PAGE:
It is always a joy to see people change (if they have) in attitude, thinking and behavior from the beginning of an episode of care to their transfer or discharge. Celebrating these changes creates a sense of accomplishment that too many clients and patients have rarely experienced in their lives. However, on the path of life-long recovery, their episode of care is just one step; it is a beginning not an ending. For many clients, families and mandating agencies “graduation” sounds like cure, as if a broken leg is now fully healed and ready for weight-bearing. It may seem that the term “commencement” might be a better word, to signify a beginning process, except in people’s minds this word is still associated with graduation ceremonies.
Many families have suffered for years from the effects of addiction in their lives and their loved one. Finally, after treatment, the family finds it wonderful to have their son, daughter, father, mother or partner back. They get back the loved one they haven’t experienced for years, due to the ravages of addiction. But I have seen so many families disappointed and hurt by expectations of “treatment completion and graduation.” They thought this would finally be the miracle.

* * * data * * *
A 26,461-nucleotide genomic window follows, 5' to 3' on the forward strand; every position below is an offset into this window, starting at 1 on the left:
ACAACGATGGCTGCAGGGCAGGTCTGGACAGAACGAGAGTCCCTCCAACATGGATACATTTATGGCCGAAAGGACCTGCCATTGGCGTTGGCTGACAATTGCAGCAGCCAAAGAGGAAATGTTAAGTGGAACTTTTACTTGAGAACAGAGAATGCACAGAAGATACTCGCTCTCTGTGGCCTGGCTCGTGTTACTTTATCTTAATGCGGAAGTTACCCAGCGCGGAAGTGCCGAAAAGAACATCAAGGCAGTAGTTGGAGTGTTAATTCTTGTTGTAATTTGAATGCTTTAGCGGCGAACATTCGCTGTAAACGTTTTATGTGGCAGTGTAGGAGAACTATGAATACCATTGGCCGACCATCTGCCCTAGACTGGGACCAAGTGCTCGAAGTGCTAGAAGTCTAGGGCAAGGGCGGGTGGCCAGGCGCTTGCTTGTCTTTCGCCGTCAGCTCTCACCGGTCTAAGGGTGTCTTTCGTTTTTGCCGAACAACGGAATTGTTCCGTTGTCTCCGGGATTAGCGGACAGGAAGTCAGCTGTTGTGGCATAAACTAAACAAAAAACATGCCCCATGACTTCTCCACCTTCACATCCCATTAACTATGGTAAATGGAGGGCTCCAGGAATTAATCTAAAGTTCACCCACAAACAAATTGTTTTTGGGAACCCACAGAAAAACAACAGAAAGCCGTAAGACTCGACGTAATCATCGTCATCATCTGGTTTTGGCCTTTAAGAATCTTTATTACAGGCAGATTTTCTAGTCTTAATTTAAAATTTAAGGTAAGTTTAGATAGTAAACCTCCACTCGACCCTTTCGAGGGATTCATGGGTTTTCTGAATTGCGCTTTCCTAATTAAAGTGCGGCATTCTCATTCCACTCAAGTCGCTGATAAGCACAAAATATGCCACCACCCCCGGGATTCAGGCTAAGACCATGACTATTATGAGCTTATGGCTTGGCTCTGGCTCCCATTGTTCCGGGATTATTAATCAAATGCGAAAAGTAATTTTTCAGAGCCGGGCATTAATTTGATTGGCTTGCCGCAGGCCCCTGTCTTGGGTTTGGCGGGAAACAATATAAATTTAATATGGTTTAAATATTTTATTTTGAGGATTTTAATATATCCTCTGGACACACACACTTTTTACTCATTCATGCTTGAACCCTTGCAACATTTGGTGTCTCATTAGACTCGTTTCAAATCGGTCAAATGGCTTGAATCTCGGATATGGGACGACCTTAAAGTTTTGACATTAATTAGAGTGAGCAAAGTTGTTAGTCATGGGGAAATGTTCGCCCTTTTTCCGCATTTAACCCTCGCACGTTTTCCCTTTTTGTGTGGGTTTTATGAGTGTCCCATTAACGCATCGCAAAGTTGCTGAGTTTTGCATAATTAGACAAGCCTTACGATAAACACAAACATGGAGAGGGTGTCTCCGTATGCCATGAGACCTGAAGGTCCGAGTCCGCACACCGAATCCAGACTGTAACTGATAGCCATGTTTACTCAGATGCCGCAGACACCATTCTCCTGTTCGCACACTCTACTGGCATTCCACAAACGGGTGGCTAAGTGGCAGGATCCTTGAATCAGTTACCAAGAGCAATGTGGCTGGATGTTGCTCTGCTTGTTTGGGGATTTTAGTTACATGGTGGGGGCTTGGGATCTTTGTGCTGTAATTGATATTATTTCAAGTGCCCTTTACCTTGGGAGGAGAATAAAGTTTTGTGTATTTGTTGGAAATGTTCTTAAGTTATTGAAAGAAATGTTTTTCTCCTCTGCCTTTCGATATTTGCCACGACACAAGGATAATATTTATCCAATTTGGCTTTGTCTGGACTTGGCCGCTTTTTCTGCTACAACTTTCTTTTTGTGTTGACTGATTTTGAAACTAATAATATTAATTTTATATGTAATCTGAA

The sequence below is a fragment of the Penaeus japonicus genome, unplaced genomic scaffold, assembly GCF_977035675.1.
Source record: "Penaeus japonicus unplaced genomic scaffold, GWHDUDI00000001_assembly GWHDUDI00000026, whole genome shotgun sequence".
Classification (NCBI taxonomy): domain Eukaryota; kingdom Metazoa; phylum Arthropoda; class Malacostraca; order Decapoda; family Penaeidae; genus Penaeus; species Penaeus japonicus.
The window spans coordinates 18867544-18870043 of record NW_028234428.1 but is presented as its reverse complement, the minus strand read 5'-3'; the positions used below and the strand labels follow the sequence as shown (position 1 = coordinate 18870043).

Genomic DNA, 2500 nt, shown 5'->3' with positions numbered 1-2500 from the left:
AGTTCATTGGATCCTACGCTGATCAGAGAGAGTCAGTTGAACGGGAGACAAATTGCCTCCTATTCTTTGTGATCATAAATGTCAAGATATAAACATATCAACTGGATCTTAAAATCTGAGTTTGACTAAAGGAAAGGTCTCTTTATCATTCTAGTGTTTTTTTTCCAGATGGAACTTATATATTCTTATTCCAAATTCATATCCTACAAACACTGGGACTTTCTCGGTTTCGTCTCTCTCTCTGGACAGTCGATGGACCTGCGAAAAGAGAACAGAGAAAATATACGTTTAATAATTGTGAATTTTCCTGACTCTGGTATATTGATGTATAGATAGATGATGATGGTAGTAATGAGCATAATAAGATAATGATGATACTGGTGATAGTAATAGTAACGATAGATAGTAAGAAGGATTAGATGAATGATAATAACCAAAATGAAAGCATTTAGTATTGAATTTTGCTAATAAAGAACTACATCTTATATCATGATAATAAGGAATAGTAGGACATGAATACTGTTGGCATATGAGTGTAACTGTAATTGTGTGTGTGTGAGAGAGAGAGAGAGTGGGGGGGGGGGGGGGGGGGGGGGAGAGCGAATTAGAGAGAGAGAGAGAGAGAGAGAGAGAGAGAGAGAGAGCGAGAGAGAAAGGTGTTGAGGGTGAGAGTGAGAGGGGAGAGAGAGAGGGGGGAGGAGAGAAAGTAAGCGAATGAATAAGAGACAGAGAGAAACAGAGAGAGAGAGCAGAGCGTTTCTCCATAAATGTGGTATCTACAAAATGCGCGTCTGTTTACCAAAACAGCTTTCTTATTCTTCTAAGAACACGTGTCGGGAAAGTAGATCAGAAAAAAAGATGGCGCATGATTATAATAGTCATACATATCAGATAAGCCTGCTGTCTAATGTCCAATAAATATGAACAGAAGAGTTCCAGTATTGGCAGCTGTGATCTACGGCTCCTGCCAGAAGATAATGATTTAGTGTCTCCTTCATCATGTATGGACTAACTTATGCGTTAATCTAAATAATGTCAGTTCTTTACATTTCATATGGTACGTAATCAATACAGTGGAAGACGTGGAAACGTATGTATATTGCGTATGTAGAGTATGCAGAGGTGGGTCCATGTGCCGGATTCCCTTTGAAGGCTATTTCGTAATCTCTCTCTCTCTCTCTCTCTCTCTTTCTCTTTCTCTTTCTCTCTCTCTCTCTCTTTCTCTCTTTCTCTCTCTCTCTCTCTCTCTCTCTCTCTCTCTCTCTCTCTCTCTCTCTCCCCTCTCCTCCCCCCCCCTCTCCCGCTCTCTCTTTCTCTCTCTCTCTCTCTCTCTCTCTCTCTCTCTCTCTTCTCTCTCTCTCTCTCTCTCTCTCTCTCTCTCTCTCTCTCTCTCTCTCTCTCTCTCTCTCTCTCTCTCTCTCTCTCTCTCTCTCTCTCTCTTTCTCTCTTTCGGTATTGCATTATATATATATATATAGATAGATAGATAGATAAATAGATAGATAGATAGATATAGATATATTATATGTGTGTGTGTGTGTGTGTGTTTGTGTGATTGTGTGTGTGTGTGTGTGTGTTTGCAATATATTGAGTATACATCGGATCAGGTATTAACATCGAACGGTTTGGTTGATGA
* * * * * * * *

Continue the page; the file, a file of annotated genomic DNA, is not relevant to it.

When families think of addiction treatment as finding the best program (like researching a world expert surgeon, cancer center, miracle medication or procedure) “graduation” offers false hope. They need to understand addiction requires continuing recovery and care. Flare-ups and acute exacerbations of this ongoing disease are common, just like asthma, diabetes, hypertension, bipolar disorder or panic disorder. Families are in need of recovery help as much as their loved one. “Graduation” sends the wrong message.
Are such values and messages consistent with what the research says about addiction?